Data was collected in Microsoft Excel (Ver. 2013) and statistical analysis was performed using SPSS 21 (IBM Corp. Released 2012. IBM SPSS Statistics for Windows, Version 21.0. Armonk, NY: IBM Corp.). Chi-square-test and Fisher's exact test was used to identify differences between categorical variables. Multivariate Logistic regression analysis was used to examine the predictors of dyslipidemia. All results were described with odds ratios (ORs) and 95% confidence intervals (CIs). A p-value of less than 0.05 (two-sided) was considered to be statistically significant.

Results

Overall, dyslipidemia was seen as hypercholesterolemia in 31 (11.1%), elevated LDL in 34 (12.1%), low HDL in 95 (33.9%) and hypertriglyceridemia in 39 (13.9%). In our study, 21 (7.5%) candidates were found to be current smokers and binge drinking was found in 87 (31.1%). The mean, standard deviation, and range of various lipid values in total samples are given in Table 1.

Lipids Mean ± SD Range
TC 3.68 ± 0.83 1.95.9
LDL 2.41 ± 0.72 0.94.4
HDL 1.04 ± 0.23 0.21.8
TG 1.14 ± 0.65 0.45.3
 

Risk factors found to be significantly associated with hypercholesterolemia were a history of smoking (p < 0.01) and binge drinking (p < 0.001). Gender (<0.05), binge drinking (<0.001), and smoking (<0.001) were found to be significantly associated with elevated LDL. There was no statistically significant association between risk factors and the low HDL. All factors (<0.05) were significantly associated with hypertriglyceridemia. Details of the bivariate analyses of the various factors with dyslipidemia are shown in Tables 2-5.

Factors Sample size Hypercholesterolemia p-value OR 95% CI
Overall 280 31 (11.1%)      
Gender          
Male 156 22 (14%) >0.05 0.48 0.211
Female 124 9 (7.3%)      
Binge drinking          
Yes 87 18 (20.7%) <0.01 3.6 1.77.8
No 193 13 (6.7%)      
Current smoking          
Yes 21 9 (42.8%) <0.001 8 321.3
No 259 22 (8%)      
 
Factors Sample size Elevated LDL p-value OR 95% CI
Overall 280 34 (12.1%)      
Gender          
Male 156 25 (16%) <0.05 0.41 0.121
Female 124 9 (7.3%)      
Binge drinking          
Yes 87 22 (25.3%) <0.001 5.1 2.411
No 193 12 (6.2%)      
Current smoking          
Yes 21 11 (52%) <0.001 11.3 4.330
No 259 23 (9%)      
 
Factors Sample size Low HDL p-value OR 95% CI
Overall 280 95 (33.9%)      
Gender          
Male 156 48 (30.8%) >0.05 0.73 0.451.2
Female 124 47 (37.9%)      
Binge drinking          
Yes 87 23 (26.5%) >0.05 1.65 0.952.9
No 193 72 (37.3%)      
Current smoking          
Yes 21 6 (28.5%) >0.05 1.3 0.53.5
No 259 89 (34.5%)      
 

 

Factors Sample size Hypertriglyceridemia p-value OR 95% CI
Overall 280        
Gender          
Male 156 28 (17.9%) <0.05 0.45 0.210.95
Female 124 11 (8.9%)      
Binge drinking          
Yes 87 16 (18.4%) <0.05 1.67 0.833.4
No 193 23 (11.9%)      
Current smoking          
Yes 21 7 (33%) <0.05 3.5 1.349.5
No 259 32 (12%)      
 

Multivariate logistic regression analyses of the associations between risk factors and dyslipidemia are shown in Table 6 including the ORs and CIs of the different variables. Risk factors were subjected to the logistic-regression model, using the ‘‘Enter’’ method. Multivariate analysis showed that current smoking and binge drinking were significant predictors of hypercholesterolemia and elevated LDL.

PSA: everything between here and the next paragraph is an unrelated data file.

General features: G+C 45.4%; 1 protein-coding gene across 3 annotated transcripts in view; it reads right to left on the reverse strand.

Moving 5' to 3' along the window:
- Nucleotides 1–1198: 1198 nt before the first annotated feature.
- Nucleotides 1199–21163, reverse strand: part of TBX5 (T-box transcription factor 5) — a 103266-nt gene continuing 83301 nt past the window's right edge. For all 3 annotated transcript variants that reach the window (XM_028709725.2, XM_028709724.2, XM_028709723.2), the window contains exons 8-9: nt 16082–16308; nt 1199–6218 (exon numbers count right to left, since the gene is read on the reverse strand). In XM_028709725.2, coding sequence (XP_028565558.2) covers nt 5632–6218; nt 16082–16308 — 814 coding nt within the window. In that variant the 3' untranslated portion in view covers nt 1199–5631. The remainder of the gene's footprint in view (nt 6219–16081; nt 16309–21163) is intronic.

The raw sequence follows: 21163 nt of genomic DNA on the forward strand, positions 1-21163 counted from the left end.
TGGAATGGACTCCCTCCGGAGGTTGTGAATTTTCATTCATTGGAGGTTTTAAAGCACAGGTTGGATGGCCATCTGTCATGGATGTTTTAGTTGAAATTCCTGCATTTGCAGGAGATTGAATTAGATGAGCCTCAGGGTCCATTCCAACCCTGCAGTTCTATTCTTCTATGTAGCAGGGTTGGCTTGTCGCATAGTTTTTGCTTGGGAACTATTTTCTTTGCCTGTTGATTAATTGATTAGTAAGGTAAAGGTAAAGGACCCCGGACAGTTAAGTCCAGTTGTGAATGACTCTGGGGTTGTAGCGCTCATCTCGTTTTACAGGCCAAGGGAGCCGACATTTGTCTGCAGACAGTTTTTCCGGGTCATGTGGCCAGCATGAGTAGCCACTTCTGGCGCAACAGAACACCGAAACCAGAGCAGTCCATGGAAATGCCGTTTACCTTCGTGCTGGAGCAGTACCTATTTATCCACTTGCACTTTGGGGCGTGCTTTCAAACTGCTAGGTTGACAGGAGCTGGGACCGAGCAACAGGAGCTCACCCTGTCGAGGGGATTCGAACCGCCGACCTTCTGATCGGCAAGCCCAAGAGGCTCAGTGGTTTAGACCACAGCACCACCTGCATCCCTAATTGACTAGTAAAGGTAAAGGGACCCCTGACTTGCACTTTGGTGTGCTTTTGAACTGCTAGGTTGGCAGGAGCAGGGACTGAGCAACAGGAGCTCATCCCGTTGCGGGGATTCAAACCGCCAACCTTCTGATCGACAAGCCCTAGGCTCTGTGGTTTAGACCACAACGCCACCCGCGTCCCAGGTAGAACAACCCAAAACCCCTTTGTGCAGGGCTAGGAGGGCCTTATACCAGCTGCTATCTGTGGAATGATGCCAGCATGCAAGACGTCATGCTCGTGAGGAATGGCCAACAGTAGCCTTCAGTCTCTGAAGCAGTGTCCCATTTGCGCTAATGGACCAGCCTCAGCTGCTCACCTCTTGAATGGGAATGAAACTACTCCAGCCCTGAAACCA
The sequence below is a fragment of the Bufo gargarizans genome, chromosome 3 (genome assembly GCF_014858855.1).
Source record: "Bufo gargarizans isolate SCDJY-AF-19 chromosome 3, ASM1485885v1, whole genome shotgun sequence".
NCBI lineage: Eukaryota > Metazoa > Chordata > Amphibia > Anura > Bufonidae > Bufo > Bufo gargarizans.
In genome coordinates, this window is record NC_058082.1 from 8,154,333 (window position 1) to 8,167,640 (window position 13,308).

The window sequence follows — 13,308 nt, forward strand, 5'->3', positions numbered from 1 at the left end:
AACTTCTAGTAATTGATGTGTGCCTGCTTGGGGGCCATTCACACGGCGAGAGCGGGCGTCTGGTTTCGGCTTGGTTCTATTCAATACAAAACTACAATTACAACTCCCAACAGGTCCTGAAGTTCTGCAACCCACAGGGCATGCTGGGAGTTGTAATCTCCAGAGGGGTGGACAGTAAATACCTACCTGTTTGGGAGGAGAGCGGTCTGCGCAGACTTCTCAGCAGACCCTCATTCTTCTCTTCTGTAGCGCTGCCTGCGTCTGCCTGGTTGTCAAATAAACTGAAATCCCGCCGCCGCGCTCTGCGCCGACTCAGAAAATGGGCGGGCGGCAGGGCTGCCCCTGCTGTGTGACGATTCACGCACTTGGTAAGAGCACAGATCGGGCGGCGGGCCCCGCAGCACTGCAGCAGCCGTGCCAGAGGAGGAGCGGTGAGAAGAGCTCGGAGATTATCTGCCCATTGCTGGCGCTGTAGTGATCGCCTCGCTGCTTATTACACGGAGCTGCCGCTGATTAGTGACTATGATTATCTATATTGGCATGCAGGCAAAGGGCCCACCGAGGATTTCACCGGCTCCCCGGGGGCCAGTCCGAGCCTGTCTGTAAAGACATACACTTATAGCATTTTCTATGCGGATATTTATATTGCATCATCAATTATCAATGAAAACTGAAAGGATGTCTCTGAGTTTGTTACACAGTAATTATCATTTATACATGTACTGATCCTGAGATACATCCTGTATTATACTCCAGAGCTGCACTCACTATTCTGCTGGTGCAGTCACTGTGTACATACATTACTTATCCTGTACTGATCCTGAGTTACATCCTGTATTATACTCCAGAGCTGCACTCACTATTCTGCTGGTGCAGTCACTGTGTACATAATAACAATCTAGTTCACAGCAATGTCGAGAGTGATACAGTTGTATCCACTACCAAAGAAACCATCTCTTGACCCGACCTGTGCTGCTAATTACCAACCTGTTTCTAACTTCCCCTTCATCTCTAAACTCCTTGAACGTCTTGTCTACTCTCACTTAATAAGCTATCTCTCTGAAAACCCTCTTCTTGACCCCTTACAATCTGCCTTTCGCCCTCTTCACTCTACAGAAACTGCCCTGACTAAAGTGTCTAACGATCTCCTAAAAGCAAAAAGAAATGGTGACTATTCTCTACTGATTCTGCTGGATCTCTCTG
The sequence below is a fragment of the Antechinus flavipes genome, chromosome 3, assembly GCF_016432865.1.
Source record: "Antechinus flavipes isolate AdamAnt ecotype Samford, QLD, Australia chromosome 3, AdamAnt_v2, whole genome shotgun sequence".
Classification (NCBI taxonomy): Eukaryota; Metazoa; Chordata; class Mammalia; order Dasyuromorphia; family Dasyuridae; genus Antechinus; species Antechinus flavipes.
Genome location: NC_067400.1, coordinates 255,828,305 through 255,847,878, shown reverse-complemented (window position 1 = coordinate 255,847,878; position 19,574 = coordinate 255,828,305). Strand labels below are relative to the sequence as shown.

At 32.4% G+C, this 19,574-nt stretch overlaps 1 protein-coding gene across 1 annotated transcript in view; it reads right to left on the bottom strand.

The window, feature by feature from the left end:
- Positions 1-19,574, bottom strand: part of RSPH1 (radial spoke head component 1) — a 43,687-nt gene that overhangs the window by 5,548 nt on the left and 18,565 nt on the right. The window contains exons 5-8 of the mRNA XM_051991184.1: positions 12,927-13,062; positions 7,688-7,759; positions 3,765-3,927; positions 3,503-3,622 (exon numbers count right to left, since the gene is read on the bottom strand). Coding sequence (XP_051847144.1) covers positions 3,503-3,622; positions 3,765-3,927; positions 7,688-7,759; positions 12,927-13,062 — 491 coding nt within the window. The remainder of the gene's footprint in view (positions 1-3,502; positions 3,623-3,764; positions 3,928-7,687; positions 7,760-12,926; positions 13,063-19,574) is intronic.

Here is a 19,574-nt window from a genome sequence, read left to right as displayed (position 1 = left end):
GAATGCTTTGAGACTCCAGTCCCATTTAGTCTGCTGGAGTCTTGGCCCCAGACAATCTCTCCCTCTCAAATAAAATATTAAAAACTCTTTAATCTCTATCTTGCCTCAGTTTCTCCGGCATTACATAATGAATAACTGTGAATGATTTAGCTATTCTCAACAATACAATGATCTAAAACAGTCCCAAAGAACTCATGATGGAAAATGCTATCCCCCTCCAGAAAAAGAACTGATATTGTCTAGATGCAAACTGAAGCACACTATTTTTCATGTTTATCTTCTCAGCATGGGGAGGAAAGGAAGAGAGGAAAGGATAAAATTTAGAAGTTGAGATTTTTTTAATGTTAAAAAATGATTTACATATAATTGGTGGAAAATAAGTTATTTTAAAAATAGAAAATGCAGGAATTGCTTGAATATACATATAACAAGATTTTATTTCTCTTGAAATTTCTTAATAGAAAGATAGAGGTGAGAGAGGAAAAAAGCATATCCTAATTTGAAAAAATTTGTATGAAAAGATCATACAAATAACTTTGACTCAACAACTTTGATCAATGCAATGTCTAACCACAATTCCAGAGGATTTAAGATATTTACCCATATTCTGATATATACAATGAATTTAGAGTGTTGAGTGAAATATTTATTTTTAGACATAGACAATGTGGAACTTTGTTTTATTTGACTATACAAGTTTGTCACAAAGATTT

Hypercholesterolemia Elevated LDL Hypertriglyceridemia Low HDL
Factors OR 95% CI OR 95% CI OR 95% CI OR 95% CI
 Gender                
Male 1 0.372.65 1 0.42.8 0.5 0.231.2 0.85 0.51.5
Female                
Binge drinking                
Yes 2.25 0.856 3.2 1.28.2 0.9 0.42.2 1.5 0.83
No                
Current smoking                
Yes 4.85 1.614.6 5.8 217 2.8 0.98.6 0.87 0.32.5
No                
 

Pearson's correlation analysis showed that in females, only the serum LDL level was significantly correlated with BMI (r = 0.2, p < 0.05), however, serum TC and LDL levels both significantly correlated with WHR (r = 0.265, r = 0.294, p < 0.001). Meanwhile, in the case of males, all TC, TG, LDL, HDL levels significantly correlated with BMI (r = 0.239, r = 0.217, r = 0.186, r = 0.164, p < 0.001) and WHR (r = 0.416, r = 0.175, r = 0.348, r = 0.332, p < 0.001).

Discussion

Dyslipidemia is one of the important risk factors for CVD. Assessment of the prevalence of dyslipidemia in youth population is an important step towards designing a primary prevention program for CVD. This is one of the first studies to the assess dyslipidemia among young Nepalese university students.

The overall prevalence of hypercholesterolemia, elevated serum LDL, low serum HDL, and hypertriglyceridemia in this study was 31 (11.1%), 34 (12.1%), 95 (33.9%), and 39 (13.9%), respectively. A similar study done in Kingdom of Saudi Arabia showed that the prevalence of hypercholesterolemia, hypertriglyceridemia, high LDL, low HDL among university students (17–26 years ) was 17.7%, 5.0%, 16.8%, and 46.3%, respectively [6]. Our current study rates are lower than this study, except for hypertriglyceridemia. A study among university students (17–27 years) in Egypt, reported that the hypercholesterolemia prevalence was 38.8%, hypertriglyceridemia 29.7%, low HDL-C 27.1%, and high serum LDL 33.1% [7]. The current study rates are lower than Egyptian study, except for low serum HDL. Our figures are lower: this may be due to the young age group of our study participants (17–24 years) and modernization and accumulation of risk factors and quality of life of university students of Egypt and Saudi Arabia.

Elevated serum LDL and hypertriglyceridemia were significantly associated with gender. Sexual dimorphism in lipid metabolism seems to be the result of a complex network of hormone action in combination with other direct or indirect modulators of lipid metabolism like insulin and adipokines, gene expression and imprinting, etc. that need to be explored in the future [8-9].

The current study revealed a significant association of hypercholesterolemia, high serum LDL, and hypertriglyceridemia with cigarette smoking. The rise in lipid levels in smokers may be explained by the following mechanism: cigarette smoking causes absorption of nicotine into the body which leads to lipolysis and release of free fatty acids into the blood stream via nicotine stimulated secretion of catecholamines. These increased free fatty acids in liver give rise to increased hepatic triglyceride and very low-density lipoprotein cholesterol (VLDL) synthesis, thus increasing the concentration of lipids in blood [10-11]. Smoking increases insulin resistance and thus, causes hyperinsulinemia. LDL, VLDL, and triglyceride are elevated in hyperinsulinemic conditions due to decreased activity of lipoprotein lipase [12].